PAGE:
Since LSU won a National Championship in 2007 Les Miles has found comfort in his ground game being defined by one body.
In 2007 Jacob Hester touched the ball 225 times to Keiland Williams’ 70 touches, seeing the Evangel High graduate finish with 1,103 yards on the year.
In 2008 and 2009 responsibility fell on the shoulders of Charles Scott, though his senior season last fall was cut short when he suffered a broken collarbone against Alabama in early November.
With struggling quarterbacks the story of nearly every Saturday, this past fall turned into the Stevan Ridley Show. He finished the regular season with 225 carries, while the next man in line – redshirt freshman Michael Ford – touched the ball only 41 times in nine appearances.
The difference between this season and those: a ruling by the NCAA that declared Ridley academically ineligible, meaning he must sit out a year of football – beginning with the Cotton Bowl on Jan. 7.
While details of how the situation came to be are murky, Miles, Ridley and his Tiger teammates appear confident that the junior running back will be cleared in the next week.
“I have full confidence that he’s going to play,” said quarterback Jordan Jefferson. “He’s still been practicing with us the whole way, and he’s thinking that everything will work out.”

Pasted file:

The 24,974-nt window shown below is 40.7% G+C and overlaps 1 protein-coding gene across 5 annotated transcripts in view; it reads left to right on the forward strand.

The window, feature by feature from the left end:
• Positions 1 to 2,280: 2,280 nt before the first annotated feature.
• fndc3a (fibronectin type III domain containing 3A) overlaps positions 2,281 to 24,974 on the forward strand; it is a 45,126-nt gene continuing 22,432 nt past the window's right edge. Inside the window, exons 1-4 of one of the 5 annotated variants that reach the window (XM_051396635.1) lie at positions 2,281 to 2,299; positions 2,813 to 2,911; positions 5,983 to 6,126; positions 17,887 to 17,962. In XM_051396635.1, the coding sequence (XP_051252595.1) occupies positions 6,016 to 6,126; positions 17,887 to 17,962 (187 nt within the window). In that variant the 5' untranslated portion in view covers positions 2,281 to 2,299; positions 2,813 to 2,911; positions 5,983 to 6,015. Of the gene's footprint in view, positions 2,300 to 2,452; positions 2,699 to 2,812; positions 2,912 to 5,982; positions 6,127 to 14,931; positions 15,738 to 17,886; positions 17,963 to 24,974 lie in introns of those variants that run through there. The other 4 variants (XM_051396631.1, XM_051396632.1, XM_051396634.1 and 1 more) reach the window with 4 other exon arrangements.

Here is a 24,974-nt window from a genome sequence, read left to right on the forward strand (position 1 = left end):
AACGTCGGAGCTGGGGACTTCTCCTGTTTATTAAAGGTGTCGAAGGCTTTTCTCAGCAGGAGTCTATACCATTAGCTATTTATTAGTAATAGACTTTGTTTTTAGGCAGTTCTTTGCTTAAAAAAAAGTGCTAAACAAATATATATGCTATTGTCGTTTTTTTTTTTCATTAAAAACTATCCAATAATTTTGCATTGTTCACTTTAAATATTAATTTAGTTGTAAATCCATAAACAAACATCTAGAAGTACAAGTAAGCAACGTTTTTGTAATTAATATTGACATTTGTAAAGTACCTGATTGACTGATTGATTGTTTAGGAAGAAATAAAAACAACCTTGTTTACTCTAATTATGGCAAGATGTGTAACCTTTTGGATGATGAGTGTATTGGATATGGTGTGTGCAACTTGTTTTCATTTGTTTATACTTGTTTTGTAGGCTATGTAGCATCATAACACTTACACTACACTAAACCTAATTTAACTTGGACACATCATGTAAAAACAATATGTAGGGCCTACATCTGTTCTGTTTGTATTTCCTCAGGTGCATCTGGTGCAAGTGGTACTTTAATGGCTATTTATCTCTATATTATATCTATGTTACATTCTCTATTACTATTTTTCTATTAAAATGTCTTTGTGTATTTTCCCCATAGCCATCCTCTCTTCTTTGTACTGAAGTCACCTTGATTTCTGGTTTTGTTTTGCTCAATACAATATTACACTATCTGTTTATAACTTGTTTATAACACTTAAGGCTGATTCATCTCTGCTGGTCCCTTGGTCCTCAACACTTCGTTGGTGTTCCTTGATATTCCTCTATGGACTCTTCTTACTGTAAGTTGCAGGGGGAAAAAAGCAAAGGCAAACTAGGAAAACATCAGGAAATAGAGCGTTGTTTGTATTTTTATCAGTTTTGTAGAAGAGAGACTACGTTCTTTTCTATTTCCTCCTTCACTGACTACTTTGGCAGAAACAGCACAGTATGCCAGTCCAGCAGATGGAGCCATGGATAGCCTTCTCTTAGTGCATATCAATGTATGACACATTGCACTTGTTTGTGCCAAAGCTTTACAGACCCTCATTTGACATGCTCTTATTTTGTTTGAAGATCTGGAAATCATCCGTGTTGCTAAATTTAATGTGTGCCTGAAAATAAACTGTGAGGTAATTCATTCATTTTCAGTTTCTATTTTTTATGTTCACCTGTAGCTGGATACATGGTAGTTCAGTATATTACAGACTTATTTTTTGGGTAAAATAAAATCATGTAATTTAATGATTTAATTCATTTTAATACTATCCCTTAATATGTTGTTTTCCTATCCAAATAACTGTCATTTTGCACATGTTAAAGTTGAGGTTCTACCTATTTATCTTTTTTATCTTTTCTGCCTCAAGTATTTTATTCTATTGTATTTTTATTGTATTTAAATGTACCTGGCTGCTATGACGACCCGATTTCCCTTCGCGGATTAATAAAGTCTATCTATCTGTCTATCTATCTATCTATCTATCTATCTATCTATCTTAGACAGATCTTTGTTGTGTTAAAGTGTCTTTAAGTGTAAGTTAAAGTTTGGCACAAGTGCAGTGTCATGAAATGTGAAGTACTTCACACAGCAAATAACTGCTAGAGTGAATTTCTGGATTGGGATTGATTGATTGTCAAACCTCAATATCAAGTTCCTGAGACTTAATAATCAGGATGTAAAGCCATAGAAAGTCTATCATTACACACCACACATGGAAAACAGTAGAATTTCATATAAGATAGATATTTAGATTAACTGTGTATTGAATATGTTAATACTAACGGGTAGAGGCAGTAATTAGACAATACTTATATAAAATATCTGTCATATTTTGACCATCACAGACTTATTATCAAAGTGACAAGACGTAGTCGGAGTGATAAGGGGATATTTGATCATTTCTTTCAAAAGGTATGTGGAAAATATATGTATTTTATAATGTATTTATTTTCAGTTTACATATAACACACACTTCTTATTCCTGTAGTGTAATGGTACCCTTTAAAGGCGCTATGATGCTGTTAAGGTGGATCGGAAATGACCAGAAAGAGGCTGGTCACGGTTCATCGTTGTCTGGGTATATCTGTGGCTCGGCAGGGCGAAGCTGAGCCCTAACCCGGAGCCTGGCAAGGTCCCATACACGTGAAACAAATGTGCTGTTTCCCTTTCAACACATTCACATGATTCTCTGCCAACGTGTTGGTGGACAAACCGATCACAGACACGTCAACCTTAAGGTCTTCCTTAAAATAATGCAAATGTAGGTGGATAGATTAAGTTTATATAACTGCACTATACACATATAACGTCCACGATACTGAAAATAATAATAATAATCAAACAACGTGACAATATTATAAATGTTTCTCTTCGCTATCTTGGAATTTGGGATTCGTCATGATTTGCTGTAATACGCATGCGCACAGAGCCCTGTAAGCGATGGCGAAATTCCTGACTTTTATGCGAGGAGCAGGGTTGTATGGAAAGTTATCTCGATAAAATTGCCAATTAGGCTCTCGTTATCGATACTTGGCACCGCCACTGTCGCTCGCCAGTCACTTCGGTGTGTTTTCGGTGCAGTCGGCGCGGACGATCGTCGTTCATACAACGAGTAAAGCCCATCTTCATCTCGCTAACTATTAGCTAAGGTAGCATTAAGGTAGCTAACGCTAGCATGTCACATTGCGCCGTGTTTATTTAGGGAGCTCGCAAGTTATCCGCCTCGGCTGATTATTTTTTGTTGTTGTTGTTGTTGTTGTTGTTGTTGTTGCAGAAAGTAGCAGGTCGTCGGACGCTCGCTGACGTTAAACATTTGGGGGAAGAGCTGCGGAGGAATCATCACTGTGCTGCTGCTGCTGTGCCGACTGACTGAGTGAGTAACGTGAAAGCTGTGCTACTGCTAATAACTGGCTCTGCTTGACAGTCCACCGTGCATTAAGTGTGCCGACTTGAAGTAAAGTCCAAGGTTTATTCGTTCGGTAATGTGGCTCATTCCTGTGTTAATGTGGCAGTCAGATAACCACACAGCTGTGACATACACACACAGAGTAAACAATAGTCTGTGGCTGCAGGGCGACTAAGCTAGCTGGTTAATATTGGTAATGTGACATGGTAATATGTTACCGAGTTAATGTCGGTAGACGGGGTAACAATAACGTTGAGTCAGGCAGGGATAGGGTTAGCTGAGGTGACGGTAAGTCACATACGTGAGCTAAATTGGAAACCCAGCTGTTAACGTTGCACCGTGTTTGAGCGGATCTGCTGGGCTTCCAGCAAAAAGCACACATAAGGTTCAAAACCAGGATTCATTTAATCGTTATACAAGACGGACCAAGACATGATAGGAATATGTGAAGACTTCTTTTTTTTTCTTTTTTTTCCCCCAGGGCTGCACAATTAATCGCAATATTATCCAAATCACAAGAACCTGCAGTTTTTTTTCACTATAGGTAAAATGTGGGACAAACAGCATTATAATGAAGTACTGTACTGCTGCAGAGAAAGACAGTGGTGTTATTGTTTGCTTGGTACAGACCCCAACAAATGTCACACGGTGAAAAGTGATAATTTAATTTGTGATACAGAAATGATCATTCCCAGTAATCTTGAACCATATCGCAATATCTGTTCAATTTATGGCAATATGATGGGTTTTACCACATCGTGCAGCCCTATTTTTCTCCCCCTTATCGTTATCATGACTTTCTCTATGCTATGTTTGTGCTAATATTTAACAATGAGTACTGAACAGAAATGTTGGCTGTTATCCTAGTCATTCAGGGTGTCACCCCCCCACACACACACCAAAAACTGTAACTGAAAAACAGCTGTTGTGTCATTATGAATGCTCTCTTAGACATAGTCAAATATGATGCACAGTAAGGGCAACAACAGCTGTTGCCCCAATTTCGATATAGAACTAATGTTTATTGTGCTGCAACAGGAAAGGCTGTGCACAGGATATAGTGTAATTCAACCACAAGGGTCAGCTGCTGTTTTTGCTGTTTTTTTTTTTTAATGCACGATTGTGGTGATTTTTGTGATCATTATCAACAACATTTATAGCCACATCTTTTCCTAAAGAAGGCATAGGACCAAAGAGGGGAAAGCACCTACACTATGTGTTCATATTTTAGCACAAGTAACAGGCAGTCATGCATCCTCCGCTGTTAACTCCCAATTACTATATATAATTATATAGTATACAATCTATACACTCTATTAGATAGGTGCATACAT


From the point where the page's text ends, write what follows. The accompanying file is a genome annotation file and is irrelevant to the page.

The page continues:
Ridley will travel with the team when they fly out of Baton Rouge on Saturday, and a conference call will take place on Jan. 4 between Ridley, LSU Chancellor Mike Martin and the NCAA.
“There will be information coming on that date that will give us great direction,” said Miles. “He’s optimistic.”
If the ruling is upheld, Miles turns to a stable of backs that have played second fiddle to Ridley all fall. Though he has not named a replacement, Miles is faced with a choice between Richard Murphy, Michael Ford, Spencer Ware and Alfred Blue.
“We will have a quality back, I promise,” said Miles. “We will be prepared.”
For a younger back like Ford, getting a seasoned body like Ridley back before their bout with Texas A&M is paramount.
“We’re hurting for him,” he said. “It’s a blow that he might not play. He’s a big reason we got to this point in the season. Seeing him not play would hurt everybody.”
With the possibility of a no-go looming, Miles cut back Ridley’s reps in practice by mixing in more touches for backs like Ford and Blue in the process.
“We give (Ridley) the things that we think he absolutely needs to have to be able to play in a game,” Miles said.
When asked to compare his situation with that at Ohio State, where six players suspended for accepting improper benefits will sit out games next season but still play in the Sugar Bowl against Arkansas, Miles backed away.
“I only know Stevan’s (issues), and I can only tell you he is going to do everything he can to make a great appeal,” Miles said. “I don’t know that the guys that sold their memorabilia are comparable to a guy who just took a test and is trying to get a degree.”